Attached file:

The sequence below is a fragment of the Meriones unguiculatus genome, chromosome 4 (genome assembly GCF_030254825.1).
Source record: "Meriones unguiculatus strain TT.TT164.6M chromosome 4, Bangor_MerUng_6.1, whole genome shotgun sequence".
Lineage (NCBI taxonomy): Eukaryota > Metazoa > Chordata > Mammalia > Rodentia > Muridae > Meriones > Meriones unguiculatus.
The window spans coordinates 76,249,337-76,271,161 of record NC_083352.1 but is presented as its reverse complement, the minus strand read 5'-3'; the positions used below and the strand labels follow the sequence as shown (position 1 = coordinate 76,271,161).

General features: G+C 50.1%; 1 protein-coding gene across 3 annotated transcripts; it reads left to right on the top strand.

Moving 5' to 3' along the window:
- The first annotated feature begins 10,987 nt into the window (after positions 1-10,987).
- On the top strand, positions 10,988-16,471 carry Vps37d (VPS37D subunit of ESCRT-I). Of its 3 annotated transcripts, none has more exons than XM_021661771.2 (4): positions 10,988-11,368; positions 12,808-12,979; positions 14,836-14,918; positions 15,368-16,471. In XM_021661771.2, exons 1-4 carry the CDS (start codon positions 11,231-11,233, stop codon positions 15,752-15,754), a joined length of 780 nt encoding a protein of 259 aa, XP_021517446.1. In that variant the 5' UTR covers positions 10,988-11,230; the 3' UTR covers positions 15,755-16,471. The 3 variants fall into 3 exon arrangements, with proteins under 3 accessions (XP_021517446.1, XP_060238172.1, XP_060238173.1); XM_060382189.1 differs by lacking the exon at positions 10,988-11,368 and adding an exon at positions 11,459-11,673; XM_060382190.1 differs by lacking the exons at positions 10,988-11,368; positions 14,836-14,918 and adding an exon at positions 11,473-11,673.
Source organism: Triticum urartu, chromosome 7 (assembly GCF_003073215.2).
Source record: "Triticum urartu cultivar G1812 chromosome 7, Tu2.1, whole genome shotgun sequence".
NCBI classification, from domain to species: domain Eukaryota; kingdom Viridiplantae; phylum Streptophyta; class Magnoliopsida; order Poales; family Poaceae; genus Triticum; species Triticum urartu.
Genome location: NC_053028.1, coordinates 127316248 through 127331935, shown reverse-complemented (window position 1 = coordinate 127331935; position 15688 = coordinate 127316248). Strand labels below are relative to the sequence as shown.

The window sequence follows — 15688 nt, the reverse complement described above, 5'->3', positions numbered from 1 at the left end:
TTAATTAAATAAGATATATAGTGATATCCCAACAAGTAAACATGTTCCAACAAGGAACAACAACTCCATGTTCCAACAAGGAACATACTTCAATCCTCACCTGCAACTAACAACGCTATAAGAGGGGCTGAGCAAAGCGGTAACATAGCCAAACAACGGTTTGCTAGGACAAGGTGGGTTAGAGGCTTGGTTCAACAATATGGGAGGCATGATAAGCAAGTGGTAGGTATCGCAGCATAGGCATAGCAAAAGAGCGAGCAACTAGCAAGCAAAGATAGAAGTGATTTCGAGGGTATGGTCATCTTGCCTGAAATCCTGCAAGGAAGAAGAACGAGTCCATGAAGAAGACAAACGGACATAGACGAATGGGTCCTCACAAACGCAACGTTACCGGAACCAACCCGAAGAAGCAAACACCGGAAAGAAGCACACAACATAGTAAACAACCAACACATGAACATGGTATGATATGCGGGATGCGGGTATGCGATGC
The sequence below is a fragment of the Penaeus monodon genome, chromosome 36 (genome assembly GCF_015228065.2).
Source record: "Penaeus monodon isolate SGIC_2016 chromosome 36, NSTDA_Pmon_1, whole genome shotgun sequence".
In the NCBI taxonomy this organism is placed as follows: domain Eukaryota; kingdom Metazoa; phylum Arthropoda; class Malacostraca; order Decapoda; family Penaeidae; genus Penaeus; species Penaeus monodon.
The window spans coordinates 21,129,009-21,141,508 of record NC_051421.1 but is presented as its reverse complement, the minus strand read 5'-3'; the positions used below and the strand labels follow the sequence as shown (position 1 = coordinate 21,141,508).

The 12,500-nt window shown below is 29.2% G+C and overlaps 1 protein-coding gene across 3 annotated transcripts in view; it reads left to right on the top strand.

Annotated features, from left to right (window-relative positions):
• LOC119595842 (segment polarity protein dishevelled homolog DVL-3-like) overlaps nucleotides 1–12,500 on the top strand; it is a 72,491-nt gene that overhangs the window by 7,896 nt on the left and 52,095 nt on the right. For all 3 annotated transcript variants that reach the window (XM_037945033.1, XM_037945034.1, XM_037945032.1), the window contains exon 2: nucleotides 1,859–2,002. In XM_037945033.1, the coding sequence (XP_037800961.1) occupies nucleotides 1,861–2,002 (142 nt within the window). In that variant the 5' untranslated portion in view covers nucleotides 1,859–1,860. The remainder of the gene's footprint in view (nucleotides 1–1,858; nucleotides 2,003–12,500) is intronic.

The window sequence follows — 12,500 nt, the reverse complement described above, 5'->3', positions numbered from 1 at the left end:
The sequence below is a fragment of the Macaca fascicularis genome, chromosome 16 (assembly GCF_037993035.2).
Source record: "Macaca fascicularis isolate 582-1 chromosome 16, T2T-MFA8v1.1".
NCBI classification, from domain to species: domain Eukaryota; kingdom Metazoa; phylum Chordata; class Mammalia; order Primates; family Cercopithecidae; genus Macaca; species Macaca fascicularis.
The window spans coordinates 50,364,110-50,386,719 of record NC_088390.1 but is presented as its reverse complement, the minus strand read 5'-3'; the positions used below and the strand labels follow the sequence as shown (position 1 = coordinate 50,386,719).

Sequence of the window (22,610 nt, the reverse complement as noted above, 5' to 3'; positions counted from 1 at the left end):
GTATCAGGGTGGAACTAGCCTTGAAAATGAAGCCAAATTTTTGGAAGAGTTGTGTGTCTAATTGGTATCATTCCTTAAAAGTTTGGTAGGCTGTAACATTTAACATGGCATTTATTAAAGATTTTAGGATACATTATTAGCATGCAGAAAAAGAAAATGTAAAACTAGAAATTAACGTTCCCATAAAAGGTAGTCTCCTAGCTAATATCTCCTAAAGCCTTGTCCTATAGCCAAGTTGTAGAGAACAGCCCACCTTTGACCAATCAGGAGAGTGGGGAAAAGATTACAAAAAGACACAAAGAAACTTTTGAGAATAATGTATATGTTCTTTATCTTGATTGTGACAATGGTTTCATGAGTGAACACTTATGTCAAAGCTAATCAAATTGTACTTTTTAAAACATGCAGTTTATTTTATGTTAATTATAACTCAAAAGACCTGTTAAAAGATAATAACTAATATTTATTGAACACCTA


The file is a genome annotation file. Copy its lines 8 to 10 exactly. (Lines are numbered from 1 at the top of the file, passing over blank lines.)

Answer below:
- On the top strand, positions 10,988-16,471 carry Vps37d (VPS37D subunit of ESCRT-I). Of its 3 annotated transcripts, none has more exons than XM_021661771.2 (4): positions 10,988-11,368; positions 12,808-12,979; positions 14,836-14,918; positions 15,368-16,471. In XM_021661771.2, exons 1-4 carry the CDS (start codon positions 11,231-11,233, stop codon positions 15,752-15,754), a joined length of 780 nt encoding a protein of 259 aa, XP_021517446.1. In that variant the 5' UTR covers positions 10,988-11,230; the 3' UTR covers positions 15,755-16,471. The 3 variants fall into 3 exon arrangements, with proteins under 3 accessions (XP_021517446.1, XP_060238172.1, XP_060238173.1); XM_060382189.1 differs by lacking the exon at positions 10,988-11,368 and adding an exon at positions 11,459-11,673; XM_060382190.1 differs by lacking the exons at positions 10,988-11,368; positions 14,836-14,918 and adding an exon at positions 11,473-11,673.
Source organism: Triticum urartu, chromosome 7 (assembly GCF_003073215.2).
Source record: "Triticum urartu cultivar G1812 chromosome 7, Tu2.1, whole genome shotgun sequence".